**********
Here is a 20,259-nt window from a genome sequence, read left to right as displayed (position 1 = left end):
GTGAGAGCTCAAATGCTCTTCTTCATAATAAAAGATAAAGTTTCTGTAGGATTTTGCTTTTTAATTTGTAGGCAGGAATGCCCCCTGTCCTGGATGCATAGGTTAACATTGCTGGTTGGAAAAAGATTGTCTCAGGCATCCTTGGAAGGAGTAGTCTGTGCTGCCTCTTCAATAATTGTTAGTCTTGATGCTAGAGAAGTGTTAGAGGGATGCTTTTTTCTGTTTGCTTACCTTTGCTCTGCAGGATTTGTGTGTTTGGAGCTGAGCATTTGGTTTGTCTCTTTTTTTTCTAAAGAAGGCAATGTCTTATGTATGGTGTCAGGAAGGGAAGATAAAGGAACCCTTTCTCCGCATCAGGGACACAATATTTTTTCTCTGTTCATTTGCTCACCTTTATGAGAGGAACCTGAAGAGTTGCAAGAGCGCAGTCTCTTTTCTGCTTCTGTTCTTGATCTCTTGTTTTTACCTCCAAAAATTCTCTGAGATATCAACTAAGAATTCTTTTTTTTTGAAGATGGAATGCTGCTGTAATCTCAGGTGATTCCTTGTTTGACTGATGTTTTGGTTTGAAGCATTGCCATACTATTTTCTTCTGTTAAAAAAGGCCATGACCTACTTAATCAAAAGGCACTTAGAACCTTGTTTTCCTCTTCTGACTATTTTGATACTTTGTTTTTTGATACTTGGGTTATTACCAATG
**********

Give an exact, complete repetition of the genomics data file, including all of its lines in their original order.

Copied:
Here is a 20,259-nt window from a genome sequence, read left to right as displayed (position 1 = left end):
GTGAGAGCTCAAATGCTCTTCTTCATAATAAAAGATAAAGTTTCTGTAGGATTTTGCTTTTTAATTTGTAGGCAGGAATGCCCCCTGTCCTGGATGCATAGGTTAACATTGCTGGTTGGAAAAAGATTGTCTCAGGCATCCTTGGAAGGAGTAGTCTGTGCTGCCTCTTCAATAATTGTTAGTCTTGATGCTAGAGAAGTGTTAGAGGGATGCTTTTTTCTGTTTGCTTACCTTTGCTCTGCAGGATTTGTGTGTTTGGAGCTGAGCATTTGGTTTGTCTCTTTTTTTTCTAAAGAAGGCAATGTCTTATGTATGGTGTCAGGAAGGGAAGATAAAGGAACCCTTTCTCCGCATCAGGGACACAATATTTTTTCTCTGTTCATTTGCTCACCTTTATGAGAGGAACCTGAAGAGTTGCAAGAGCGCAGTCTCTTTTCTGCTTCTGTTCTTGATCTCTTGTTTTTACCTCCAAAAATTCTCTGAGATATCAACTAAGAATTCTTTTTTTTTGAAGATGGAATGCTGCTGTAATCTCAGGTGATTCCTTGTTTGACTGATGTTTTGGTTTGAAGCATTGCCATACTATTTTCTTCTGTTAAAAAAGGCCATGACCTACTTAATCAAAAGGCACTTAGAACCTTGTTTTCCTCTTCTGACTATTTTGATACTTTGTTTTTTGATACTTGGGTTATTACCAATG